BMW 1200RT test
For once here at Party Cycle we decided to test ride a very bourgeois motorbike. Its name : the 1200 RT, a revised version of the BMW GT. In the Grand Touring segment, BMW wanted to come up with something unique in introducing at the start of the new year a new version of its best seller the RT. So, the 1200RT will succeed the 1150. More than an evolution it is a complete innovation.
Aesthetically speaking, the RT has been given a thorough make over. The designers have done away with the curvish lines of its predecessor. This 1200 is edgier, larger and resolutely more futuristic. With or without the standard bags, the RT has been slimmed down. 259 kilos fully loaded, this new model is lighter to the tune of 20 kilograms. Under the plastic bodywork, technological evolutions from its counterpart the 1200GS, which came on to the motorbike scene last year, can be found. From the GS, the RT has taken the Telelever front fork, which prevents the bike from plunging under breaking, and the rear Paralever suspension, which is a fixed to the traditional BMW universal joint.
From the GS, the RT also has the same flat twin-cylinder engine, except that this one is 50ccs larger and breaths much better. This flat BMW has 110 horsepower from 6500 rpm in its full power version. But more than the additional power it is the torque which surprises, 115 Newton metres at 6000 rpm is an 18% gain compared to the 1150 model. The performance level is more than respectable. The 1200RT will cover naught to 100km/h in 3.6 seconds and will need just a tick more than 22 seconds to cover a kilometre from a standing start. Above 2000 rpm, re-acceleration is quite healthy, and when surpassing 5000 rpm the twin-cylinder really begins to show its power. And some may quickly find their own limitations on a bike easily capable of producing speeds of more than 200 km/h. On the roads out side of Marseille, we were able to take full advantage of the six-speed gearbox. We especially liked the relatively long second and third gears, which allowed for some good fun from one corner to the next.
On the road: ON THE ROAD
Despite its large size, the 1200 RT shows to be fairly agile, very easy to place in a corner and incredibly smooth when
pitched on an angle. This bike wont catch out an experienced rider.
Its tame demeanour is further confirmed in town, explaining why the vast majority of the RT customers are city dwellers.
Attention though must be paid when riding amongst four-wheel traffic. The width of the side bags will quickly remind to
take the greatest of care.
At BMW the signs are not misleading : the philosophy of the Bavarian constructor is to bring together its two business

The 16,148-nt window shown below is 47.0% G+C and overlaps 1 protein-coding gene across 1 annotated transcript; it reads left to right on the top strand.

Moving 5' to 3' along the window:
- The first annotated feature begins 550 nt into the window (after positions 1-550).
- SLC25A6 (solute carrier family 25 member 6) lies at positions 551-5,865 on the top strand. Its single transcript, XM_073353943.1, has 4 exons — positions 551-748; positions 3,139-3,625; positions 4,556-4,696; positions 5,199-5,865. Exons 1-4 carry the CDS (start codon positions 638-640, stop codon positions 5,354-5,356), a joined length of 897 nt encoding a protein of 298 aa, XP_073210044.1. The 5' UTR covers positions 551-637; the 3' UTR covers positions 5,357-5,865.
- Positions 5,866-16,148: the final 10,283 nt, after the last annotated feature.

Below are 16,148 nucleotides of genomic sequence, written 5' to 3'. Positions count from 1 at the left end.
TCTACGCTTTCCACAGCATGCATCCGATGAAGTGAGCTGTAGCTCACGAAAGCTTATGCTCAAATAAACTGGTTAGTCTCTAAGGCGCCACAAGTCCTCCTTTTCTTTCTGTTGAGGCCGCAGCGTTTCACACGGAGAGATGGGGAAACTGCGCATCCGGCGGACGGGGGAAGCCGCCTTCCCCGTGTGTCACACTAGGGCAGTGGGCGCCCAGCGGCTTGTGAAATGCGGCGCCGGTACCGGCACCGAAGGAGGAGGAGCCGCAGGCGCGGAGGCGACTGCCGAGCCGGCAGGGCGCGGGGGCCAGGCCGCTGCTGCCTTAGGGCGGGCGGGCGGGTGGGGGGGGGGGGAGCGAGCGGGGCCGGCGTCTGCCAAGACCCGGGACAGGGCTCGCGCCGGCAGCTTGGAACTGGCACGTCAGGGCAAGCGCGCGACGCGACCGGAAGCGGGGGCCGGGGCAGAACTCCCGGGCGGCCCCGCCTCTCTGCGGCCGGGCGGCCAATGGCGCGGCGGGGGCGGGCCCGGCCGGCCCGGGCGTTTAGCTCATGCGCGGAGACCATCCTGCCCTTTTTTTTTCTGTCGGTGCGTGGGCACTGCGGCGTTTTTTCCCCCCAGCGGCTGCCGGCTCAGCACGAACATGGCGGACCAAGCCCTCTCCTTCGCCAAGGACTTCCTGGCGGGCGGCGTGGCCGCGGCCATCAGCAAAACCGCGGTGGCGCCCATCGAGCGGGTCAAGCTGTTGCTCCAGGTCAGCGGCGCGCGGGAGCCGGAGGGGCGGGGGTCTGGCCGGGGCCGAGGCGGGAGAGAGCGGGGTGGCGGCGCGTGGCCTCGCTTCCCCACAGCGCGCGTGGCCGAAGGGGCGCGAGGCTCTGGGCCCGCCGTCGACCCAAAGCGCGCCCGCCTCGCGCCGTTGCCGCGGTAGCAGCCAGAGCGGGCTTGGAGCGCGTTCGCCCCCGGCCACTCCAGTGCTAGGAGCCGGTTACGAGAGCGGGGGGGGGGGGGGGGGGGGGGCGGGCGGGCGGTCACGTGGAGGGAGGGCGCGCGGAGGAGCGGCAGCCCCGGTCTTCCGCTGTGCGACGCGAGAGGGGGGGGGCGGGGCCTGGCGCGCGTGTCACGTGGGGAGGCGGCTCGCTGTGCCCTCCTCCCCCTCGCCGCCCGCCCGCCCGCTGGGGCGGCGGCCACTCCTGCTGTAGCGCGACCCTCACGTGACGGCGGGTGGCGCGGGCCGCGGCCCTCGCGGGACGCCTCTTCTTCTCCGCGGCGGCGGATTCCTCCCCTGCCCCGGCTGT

sectors. And that is no better illustrated than the dashboard, which looks like it came straight from a seven series road
car. But the complex functions are not always easily accessible from the handlebars. Amongst other features is the
cruise control for long motorway ventures, the radio as well as the ESA are add on options. There is also a three-position
electronic suspension adjustment for Normal, Comfort or Sport riding.
The average RT owner is a frequent rider, putting in 20 000 kms per year. So, BMW has put an emphasis on comfort.
The riding position is very straight as is the passengers, who can hold on to the two large handles. The seat is
comfortable and as a small bonus it comes heated.
As for the safety gear, its very effective. However, for the smaller riders under 1metre 80, BMW proposes an alternative
in the form of an optional lower seat.
The break system is another area of comfort with an integrated sport ABS package on offer. An evolution requested by
loyalist who privilege riding comfort.
The 120 RT is not a thirsty machine. With a fuel economy of 4.8 litres at an average speed of 120km/h, you will be able
to ride on the motorway for 500kms before having to stop for petrol.
True to BMW tradition, and sometime a tad too much, there is a full list of options and accessories, for example this
alarm warning for 10 Euros. You will have the choice between several colour combinations.
In conclusion, the 1200 RT charms with its road handling and is positioned as a new leader in this domain. Sold in the
UK for 10 710 Pounds, the 1200 RT is set to take on the Yamaha FJR and Honda Pan European. With this new
machine, BMW is firmly entrenched in the market for motorbikes built for nice long rides...so long as you have the
budget to buy one.